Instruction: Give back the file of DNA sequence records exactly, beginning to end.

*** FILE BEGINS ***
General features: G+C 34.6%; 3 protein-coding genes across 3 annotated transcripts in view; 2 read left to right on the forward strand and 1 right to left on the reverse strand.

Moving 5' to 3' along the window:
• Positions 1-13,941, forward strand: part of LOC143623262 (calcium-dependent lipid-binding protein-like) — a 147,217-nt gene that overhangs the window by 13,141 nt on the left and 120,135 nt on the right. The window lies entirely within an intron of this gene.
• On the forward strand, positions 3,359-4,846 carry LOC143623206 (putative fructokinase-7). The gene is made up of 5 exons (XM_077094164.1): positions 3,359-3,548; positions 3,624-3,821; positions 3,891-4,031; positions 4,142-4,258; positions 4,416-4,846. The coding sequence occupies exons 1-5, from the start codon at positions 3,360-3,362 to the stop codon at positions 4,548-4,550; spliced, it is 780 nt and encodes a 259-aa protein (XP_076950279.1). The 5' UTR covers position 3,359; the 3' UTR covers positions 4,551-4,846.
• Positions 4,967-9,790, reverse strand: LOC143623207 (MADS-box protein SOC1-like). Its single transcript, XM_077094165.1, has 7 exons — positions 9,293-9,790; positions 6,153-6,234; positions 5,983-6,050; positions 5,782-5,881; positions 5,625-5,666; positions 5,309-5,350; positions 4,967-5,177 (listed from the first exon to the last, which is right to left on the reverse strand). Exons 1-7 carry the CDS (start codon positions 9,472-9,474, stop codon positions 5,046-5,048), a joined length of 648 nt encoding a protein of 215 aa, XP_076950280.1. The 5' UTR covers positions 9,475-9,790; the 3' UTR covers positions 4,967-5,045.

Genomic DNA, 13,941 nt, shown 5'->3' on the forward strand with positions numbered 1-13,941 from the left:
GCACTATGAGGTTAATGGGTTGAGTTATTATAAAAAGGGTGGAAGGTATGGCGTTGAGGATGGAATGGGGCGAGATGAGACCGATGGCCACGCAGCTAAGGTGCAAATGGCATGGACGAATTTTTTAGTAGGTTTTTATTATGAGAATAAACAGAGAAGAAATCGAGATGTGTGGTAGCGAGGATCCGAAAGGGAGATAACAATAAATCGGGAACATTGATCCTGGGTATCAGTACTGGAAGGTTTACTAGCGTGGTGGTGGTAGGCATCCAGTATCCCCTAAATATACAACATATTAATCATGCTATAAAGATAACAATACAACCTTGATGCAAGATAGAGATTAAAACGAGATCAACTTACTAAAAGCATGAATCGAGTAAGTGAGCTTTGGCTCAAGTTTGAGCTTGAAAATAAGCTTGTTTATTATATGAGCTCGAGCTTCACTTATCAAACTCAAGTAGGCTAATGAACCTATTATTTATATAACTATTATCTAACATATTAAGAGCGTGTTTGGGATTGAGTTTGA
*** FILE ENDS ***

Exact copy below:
General features: G+C 34.6%; 3 protein-coding genes across 3 annotated transcripts in view; 2 read left to right on the forward strand and 1 right to left on the reverse strand.

Moving 5' to 3' along the window:
• Positions 1-13,941, forward strand: part of LOC143623262 (calcium-dependent lipid-binding protein-like) — a 147,217-nt gene that overhangs the window by 13,141 nt on the left and 120,135 nt on the right. The window lies entirely within an intron of this gene.
• On the forward strand, positions 3,359-4,846 carry LOC143623206 (putative fructokinase-7). The gene is made up of 5 exons (XM_077094164.1): positions 3,359-3,548; positions 3,624-3,821; positions 3,891-4,031; positions 4,142-4,258; positions 4,416-4,846. The coding sequence occupies exons 1-5, from the start codon at positions 3,360-3,362 to the stop codon at positions 4,548-4,550; spliced, it is 780 nt and encodes a 259-aa protein (XP_076950279.1). The 5' UTR covers position 3,359; the 3' UTR covers positions 4,551-4,846.
• Positions 4,967-9,790, reverse strand: LOC143623207 (MADS-box protein SOC1-like). Its single transcript, XM_077094165.1, has 7 exons — positions 9,293-9,790; positions 6,153-6,234; positions 5,983-6,050; positions 5,782-5,881; positions 5,625-5,666; positions 5,309-5,350; positions 4,967-5,177 (listed from the first exon to the last, which is right to left on the reverse strand). Exons 1-7 carry the CDS (start codon positions 9,472-9,474, stop codon positions 5,046-5,048), a joined length of 648 nt encoding a protein of 215 aa, XP_076950280.1. The 5' UTR covers positions 9,475-9,790; the 3' UTR covers positions 4,967-5,045.

Genomic DNA, 13,941 nt, shown 5'->3' on the forward strand with positions numbered 1-13,941 from the left:
GCACTATGAGGTTAATGGGTTGAGTTATTATAAAAAGGGTGGAAGGTATGGCGTTGAGGATGGAATGGGGCGAGATGAGACCGATGGCCACGCAGCTAAGGTGCAAATGGCATGGACGAATTTTTTAGTAGGTTTTTATTATGAGAATAAACAGAGAAGAAATCGAGATGTGTGGTAGCGAGGATCCGAAAGGGAGATAACAATAAATCGGGAACATTGATCCTGGGTATCAGTACTGGAAGGTTTACTAGCGTGGTGGTGGTAGGCATCCAGTATCCCCTAAATATACAACATATTAATCATGCTATAAAGATAACAATACAACCTTGATGCAAGATAGAGATTAAAACGAGATCAACTTACTAAAAGCATGAATCGAGTAAGTGAGCTTTGGCTCAAGTTTGAGCTTGAAAATAAGCTTGTTTATTATATGAGCTCGAGCTTCACTTATCAAACTCAAGTAGGCTAATGAACCTATTATTTATATAACTATTATCTAACATATTAAGAGCGTGTTTGGGATTGAGTTTGA